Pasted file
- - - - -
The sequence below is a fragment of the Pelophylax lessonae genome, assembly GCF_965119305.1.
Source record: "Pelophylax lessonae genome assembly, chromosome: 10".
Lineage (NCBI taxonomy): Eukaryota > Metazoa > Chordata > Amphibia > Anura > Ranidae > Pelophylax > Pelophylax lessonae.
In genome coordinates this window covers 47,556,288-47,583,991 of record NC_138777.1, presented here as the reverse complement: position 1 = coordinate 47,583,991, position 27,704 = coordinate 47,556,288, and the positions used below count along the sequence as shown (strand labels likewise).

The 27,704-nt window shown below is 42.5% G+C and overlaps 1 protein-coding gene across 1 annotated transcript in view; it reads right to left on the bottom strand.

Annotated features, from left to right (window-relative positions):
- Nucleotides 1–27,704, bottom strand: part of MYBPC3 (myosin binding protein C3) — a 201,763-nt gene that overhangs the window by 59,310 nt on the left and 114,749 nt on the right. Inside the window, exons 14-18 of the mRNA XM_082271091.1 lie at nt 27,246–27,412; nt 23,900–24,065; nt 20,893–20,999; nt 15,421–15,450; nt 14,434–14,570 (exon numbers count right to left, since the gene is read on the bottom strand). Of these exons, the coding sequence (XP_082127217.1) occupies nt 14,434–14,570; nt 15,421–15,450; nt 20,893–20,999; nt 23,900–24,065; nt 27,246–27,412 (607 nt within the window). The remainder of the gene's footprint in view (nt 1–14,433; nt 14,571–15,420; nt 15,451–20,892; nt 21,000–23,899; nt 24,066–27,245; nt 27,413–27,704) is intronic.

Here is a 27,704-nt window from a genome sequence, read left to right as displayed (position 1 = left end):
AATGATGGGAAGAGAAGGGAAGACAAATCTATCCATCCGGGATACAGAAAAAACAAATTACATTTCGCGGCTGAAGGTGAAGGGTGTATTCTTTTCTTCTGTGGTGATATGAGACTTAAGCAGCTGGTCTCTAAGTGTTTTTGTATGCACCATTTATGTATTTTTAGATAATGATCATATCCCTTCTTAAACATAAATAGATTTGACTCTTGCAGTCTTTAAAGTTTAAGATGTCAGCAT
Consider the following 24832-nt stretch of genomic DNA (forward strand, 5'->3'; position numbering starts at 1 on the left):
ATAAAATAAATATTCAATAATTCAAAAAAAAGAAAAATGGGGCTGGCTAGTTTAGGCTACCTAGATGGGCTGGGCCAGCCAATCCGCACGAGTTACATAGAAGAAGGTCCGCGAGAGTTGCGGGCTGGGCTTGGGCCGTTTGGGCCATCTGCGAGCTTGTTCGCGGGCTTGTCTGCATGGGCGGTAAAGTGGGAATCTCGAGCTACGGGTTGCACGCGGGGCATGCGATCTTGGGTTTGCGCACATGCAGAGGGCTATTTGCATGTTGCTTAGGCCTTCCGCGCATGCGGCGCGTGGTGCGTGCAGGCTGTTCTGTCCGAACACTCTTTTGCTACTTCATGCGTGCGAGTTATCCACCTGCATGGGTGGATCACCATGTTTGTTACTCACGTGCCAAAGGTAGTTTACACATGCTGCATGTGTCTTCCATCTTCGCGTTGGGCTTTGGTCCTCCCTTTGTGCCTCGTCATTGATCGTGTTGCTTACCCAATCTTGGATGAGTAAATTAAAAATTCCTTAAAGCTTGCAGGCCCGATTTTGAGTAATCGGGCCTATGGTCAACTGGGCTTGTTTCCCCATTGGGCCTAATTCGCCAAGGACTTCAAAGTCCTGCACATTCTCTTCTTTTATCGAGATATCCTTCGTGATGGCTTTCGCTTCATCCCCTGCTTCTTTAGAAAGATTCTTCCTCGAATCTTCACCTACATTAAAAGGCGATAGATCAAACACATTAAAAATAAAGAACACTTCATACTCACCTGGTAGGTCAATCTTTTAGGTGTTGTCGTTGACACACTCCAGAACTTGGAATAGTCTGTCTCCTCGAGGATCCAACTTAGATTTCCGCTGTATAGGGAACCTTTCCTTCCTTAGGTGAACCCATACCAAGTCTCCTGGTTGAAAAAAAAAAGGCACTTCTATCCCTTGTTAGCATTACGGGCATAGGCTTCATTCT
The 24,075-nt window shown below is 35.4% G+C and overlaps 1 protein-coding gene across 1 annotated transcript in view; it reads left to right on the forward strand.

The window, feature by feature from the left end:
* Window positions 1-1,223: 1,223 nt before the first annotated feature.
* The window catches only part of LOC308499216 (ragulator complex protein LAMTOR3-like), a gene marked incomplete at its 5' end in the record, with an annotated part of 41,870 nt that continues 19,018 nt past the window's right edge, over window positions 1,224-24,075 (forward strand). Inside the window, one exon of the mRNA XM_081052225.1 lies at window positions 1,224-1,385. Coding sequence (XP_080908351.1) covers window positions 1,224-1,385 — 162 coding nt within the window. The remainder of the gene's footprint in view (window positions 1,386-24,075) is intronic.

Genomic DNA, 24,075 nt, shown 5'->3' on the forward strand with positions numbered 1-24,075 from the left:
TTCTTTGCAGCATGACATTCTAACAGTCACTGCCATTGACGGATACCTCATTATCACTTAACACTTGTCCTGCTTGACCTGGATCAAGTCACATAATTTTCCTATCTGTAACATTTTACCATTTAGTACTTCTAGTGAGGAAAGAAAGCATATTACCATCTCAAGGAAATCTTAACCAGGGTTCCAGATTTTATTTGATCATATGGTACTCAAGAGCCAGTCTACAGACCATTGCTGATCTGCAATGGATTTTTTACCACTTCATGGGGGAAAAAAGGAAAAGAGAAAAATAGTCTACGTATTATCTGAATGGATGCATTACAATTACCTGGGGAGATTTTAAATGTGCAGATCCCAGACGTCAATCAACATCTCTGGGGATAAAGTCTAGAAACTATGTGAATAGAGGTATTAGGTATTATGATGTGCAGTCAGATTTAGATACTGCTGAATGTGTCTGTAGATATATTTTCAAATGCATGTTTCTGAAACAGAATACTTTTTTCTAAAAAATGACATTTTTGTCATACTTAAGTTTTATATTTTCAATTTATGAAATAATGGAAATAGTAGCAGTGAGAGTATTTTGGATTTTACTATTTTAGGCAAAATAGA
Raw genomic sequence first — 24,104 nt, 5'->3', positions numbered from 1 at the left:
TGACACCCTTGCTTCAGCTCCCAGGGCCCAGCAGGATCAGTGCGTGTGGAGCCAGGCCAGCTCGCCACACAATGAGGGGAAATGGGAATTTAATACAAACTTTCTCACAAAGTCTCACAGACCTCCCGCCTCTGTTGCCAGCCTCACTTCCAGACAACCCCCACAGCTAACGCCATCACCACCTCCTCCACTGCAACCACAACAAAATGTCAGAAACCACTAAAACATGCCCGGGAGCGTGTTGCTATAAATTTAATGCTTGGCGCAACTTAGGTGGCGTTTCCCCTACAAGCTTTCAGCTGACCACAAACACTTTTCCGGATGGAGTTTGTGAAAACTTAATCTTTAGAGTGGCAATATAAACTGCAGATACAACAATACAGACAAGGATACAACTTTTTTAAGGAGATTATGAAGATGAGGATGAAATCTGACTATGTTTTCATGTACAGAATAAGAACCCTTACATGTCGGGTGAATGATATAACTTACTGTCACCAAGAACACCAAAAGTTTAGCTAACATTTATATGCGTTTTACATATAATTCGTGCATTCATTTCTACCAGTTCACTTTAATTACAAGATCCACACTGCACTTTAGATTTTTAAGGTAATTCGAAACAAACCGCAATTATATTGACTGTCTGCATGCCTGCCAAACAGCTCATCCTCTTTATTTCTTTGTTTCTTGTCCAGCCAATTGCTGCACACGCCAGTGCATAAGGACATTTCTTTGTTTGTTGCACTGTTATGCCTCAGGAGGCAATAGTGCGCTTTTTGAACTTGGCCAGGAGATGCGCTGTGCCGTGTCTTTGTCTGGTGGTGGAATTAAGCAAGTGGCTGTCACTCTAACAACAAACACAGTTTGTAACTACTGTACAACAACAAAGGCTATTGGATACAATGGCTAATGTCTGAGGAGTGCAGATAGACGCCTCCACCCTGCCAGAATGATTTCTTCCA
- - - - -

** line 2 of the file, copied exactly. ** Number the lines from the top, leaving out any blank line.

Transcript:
Source record: "Pelophylax lessonae genome assembly, chromosome: 10".